Interpreting rheumatology lab results can be challenging not only for pediatricians, but also for parents, explains Jay Mehta, MD, MSEd, associate professor of clinical pediatrics, Children’s Hospital of Philadelphia.
In his presentation, Red Flag of Red Herring: Rheumatologic Lab Evaluation of Musculoskeletal Pain for the American Academy of Pediatrics conference, Mehta discussed examples of patient presentations commonly seen by pediatricians and how to properly screen them.
There are specific challenges associated with treating pediatric patients. Mehta used the example of how arthritis is not associated with pain in 25% of children. It can appear much more subtle than limp or morning stiffness.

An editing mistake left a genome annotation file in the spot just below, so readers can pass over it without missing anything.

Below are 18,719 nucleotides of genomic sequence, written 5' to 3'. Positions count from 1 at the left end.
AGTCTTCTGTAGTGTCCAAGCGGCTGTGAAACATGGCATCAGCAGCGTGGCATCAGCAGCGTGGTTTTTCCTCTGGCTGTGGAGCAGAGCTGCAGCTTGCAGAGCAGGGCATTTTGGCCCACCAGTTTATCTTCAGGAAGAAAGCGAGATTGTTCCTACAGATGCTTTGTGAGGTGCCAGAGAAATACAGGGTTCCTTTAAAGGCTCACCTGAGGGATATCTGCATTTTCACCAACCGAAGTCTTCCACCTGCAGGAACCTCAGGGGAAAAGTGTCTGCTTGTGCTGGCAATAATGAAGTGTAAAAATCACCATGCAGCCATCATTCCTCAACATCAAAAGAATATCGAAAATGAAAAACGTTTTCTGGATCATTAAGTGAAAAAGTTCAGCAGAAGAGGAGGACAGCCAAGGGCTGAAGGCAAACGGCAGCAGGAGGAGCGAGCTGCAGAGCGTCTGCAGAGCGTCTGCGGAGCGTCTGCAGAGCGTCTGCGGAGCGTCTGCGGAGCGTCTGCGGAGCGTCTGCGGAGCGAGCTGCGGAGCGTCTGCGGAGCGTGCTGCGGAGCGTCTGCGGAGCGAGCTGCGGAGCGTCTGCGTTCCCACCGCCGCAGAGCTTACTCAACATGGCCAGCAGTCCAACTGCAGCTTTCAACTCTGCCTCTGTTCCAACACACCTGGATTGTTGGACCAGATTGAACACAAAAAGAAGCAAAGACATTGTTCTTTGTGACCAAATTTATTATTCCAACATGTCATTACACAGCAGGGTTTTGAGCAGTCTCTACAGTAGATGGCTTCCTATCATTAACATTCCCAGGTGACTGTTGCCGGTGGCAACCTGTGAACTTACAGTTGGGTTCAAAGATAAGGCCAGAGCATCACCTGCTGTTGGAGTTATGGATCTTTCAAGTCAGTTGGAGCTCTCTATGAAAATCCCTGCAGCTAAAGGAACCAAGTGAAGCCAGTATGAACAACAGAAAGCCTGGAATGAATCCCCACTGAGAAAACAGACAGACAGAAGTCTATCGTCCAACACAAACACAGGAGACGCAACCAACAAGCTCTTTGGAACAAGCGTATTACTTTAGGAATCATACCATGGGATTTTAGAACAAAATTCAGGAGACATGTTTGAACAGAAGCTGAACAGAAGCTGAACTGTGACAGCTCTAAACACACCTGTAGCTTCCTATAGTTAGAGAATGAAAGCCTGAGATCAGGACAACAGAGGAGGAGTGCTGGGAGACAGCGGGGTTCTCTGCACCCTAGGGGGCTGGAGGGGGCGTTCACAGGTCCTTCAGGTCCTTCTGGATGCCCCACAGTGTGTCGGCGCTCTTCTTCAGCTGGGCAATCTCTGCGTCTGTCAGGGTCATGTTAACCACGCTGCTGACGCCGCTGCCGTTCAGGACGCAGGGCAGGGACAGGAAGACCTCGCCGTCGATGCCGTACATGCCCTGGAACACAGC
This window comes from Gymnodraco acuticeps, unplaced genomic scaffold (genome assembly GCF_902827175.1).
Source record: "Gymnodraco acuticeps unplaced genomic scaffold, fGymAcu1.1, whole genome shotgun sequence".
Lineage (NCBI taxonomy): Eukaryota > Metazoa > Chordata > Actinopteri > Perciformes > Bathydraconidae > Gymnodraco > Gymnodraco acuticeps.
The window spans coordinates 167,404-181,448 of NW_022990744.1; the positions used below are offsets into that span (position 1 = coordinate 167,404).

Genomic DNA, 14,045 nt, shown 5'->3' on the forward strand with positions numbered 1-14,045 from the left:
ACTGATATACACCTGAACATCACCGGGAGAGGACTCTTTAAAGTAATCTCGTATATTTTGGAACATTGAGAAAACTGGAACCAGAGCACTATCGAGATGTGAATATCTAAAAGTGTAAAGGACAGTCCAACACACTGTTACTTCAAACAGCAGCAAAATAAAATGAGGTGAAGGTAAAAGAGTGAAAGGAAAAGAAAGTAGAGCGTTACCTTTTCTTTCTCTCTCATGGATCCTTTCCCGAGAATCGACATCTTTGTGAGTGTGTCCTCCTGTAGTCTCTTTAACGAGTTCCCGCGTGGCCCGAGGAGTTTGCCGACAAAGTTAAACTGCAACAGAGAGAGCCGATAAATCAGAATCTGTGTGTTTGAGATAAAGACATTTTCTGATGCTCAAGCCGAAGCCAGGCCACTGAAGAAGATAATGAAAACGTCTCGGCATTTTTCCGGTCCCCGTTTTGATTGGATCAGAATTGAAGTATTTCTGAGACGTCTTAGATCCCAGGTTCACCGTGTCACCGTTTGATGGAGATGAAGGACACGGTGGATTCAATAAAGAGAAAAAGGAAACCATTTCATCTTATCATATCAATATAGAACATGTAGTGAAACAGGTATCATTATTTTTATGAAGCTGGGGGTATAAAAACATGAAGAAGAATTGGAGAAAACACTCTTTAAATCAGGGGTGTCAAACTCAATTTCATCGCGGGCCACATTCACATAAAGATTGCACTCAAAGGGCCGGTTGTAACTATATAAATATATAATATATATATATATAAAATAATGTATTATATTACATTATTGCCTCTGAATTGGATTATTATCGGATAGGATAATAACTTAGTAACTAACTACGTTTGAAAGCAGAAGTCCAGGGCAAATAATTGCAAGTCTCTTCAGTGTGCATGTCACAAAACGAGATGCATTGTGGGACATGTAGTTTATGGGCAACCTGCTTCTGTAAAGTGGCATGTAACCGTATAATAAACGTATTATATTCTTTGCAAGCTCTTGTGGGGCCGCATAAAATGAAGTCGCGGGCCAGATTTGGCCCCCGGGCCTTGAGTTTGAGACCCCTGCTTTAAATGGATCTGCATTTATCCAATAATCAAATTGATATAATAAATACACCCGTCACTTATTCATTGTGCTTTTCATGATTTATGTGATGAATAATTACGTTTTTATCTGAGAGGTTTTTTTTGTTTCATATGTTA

Being able to distinguish between something truly alarming when screening lab results, as opposed to something that is only seemingly alarming, is important, but difficult if you’re not sure what to look for. And that was Mehta’s goal in his presentation at the conference.
“As rheumatologists, we take the history, we take the exam, we take the labs and put it all together,” Mehta said. “One of the things I like about pediatric rheumatology is that it feels like the puzzle pieces fit together, but sometimes those puzzle pieces can be missing, or they might look a little different.”